The High Court of Justice on Tuesday ordered police to release for burial immediately the bodies of three Arab Israelis who carried out a terror attack at the Temple Mount on July 14, saying they must be handed over to their families within 30 hours.
The decision by the court was a blow to police, who said they sought to condition the return of the assailants’ bodies to their families in a bid to ensure their funerals would not turn into rallies glorifying terrorism.
In its ruling, the High Court said that there is no law that allows police to hold the bodies of citizens or impose conditions for their release. Israel routinely withholds the bodies of Palestinian terrorists.
Adalah, an Arab rights group that filed the High Court petition, hailed the ruling as “precedent-setting.”
Although the court ruled that the bodies of the attackers — Muhammad Ahmed Muhammad Jabarin, 29, Muhammad Hamad Abdel Latif Jabarin, 19, and Muhammad Ahmed Mafdal Jabarin, 19 — must be released without condition, it did grant police the authority to set the time of the funerals.
On Sunday, Channel 10 reported that police were prepared to return the bodies of the assailants if the families met certain conditions, including limiting the number of people who attend their funerals, coordinating their timing and leaving a security deposit.
“Failure to comply with these conditions could lead to physical harm and property damage,” unnamed police officials told Channel 10.
“There is a real potential for these disturbances to spill over onto the Temple Mount, Judea and Samaria and Jerusalem,” the officials added, using the Biblical name for the West Bank.
The July 14 attack, in which the three terrorists shot dead police officers Haiel Sitawe and Kamil Shnaan using guns an accomplice smuggled into the Al-Aqsa Mosque, led Israel to take the rare step of closing the complex to worshipers on a Friday — the holiest day of the week for Muslims — in order to search for additional weapons there.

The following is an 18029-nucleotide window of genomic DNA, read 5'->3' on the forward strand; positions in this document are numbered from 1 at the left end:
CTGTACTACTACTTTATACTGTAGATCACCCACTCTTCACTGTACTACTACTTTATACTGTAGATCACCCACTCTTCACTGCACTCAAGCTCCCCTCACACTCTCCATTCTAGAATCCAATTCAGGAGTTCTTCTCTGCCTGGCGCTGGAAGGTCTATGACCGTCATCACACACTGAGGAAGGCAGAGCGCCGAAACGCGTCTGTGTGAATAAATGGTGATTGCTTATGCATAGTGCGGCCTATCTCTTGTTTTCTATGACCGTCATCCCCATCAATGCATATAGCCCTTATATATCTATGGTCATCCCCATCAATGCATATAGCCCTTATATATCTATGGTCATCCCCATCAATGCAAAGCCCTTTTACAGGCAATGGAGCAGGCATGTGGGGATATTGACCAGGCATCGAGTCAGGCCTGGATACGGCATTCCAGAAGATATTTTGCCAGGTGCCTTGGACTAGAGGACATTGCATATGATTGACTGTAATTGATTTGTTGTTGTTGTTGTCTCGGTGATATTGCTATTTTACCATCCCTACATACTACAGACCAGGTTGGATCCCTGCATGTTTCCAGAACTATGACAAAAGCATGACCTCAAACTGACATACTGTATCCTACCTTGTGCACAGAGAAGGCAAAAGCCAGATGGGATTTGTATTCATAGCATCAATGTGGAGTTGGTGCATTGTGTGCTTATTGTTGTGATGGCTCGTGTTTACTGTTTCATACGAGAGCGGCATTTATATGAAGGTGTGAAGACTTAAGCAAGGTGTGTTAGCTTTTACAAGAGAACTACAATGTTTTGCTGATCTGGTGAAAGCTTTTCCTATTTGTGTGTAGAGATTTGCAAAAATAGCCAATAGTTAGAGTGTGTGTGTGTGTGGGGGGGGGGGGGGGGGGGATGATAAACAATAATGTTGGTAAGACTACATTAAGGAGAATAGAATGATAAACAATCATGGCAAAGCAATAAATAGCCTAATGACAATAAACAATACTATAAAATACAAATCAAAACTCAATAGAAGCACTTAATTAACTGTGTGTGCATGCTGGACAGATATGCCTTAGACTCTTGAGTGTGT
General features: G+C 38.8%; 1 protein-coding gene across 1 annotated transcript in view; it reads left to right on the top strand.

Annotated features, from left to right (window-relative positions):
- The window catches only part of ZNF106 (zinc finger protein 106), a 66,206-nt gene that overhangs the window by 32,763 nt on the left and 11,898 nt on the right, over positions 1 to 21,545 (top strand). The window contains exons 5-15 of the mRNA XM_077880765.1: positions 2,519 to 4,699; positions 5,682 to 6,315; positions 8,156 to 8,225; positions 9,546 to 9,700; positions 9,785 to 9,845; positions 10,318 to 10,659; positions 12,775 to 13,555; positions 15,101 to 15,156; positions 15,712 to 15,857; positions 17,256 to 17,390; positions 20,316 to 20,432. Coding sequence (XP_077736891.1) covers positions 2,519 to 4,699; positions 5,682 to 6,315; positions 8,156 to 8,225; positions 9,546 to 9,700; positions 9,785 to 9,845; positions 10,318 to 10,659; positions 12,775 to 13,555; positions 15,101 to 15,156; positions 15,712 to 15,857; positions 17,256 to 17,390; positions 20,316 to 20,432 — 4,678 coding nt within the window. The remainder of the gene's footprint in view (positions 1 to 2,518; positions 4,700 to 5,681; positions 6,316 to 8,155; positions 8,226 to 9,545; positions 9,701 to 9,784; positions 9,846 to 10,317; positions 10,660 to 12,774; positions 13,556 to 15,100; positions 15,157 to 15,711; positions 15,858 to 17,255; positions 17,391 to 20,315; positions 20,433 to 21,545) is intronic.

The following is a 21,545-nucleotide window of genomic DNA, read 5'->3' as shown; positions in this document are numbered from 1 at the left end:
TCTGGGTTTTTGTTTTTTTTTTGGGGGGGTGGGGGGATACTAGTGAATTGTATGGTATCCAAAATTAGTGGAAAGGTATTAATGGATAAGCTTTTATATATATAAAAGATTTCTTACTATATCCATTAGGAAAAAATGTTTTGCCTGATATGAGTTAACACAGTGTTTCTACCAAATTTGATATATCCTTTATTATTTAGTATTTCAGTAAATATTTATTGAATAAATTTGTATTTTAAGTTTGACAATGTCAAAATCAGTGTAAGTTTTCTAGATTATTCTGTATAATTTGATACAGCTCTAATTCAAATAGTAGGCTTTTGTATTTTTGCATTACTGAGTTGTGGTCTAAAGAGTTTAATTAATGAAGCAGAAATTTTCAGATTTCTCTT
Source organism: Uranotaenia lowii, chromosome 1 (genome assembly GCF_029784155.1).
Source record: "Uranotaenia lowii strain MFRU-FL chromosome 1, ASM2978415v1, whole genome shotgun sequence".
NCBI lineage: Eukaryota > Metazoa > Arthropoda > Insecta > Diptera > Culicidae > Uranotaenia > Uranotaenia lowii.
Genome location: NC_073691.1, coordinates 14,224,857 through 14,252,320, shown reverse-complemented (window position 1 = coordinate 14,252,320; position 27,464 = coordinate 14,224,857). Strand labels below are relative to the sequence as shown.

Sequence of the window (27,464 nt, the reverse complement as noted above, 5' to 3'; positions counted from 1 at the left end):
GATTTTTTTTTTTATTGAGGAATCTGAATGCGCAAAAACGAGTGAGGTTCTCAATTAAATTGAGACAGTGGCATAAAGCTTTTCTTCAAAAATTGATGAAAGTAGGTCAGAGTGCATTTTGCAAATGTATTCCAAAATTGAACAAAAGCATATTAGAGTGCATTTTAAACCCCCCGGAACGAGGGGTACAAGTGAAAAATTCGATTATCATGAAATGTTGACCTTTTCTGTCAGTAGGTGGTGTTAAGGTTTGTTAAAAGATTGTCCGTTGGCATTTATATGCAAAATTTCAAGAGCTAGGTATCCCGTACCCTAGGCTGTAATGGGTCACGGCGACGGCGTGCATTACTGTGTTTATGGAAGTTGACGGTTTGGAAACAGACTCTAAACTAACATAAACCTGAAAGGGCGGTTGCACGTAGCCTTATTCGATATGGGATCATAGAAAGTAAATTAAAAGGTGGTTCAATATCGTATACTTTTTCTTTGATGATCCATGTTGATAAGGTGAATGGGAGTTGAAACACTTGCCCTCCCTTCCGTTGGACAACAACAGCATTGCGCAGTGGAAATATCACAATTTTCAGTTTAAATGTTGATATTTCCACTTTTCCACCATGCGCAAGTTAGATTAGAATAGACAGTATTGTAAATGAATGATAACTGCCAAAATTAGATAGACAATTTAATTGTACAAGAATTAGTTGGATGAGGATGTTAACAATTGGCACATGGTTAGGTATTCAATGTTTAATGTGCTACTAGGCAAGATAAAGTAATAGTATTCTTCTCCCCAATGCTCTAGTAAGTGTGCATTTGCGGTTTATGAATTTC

Israel reopened the holy site two days later to Muslim worshipers after installing metal detectors at a number of entrances to the Temple Mount. Israel removed the metal detectors on Tuesday, along with cameras it installed in the area, but some new railings and barriers remain.
The decision to install metal detectors at the gates to the Temple Mount was met with widespread anger by Muslims, who said their placement was a violation of the status quo in place since Israel’s capture of the Old City of Jerusalem in the 1967 Six Day War, when the Jewish state agreed to leave control over the holy site in the hands of the Jordanian trust that administers it. Israel denied violating the status quo, saying the terror attack necessitated bolstered security at the access points to the compound.
Since the launch of mass protests over the Temple Mount metal detectors, four Palestinians have been killed in clashes with Israeli forces, while another was killed Saturday when a Molotov cocktail he was planning to throw at Israeli security forces exploded prematurely.
The tensions surrounding the site were also cited by assailants in two recent terror attacks, including last week when a Palestinian stabbed to death three members of the Salomon family in the West Bank settlement of Halamish as they celebrated Shabbat.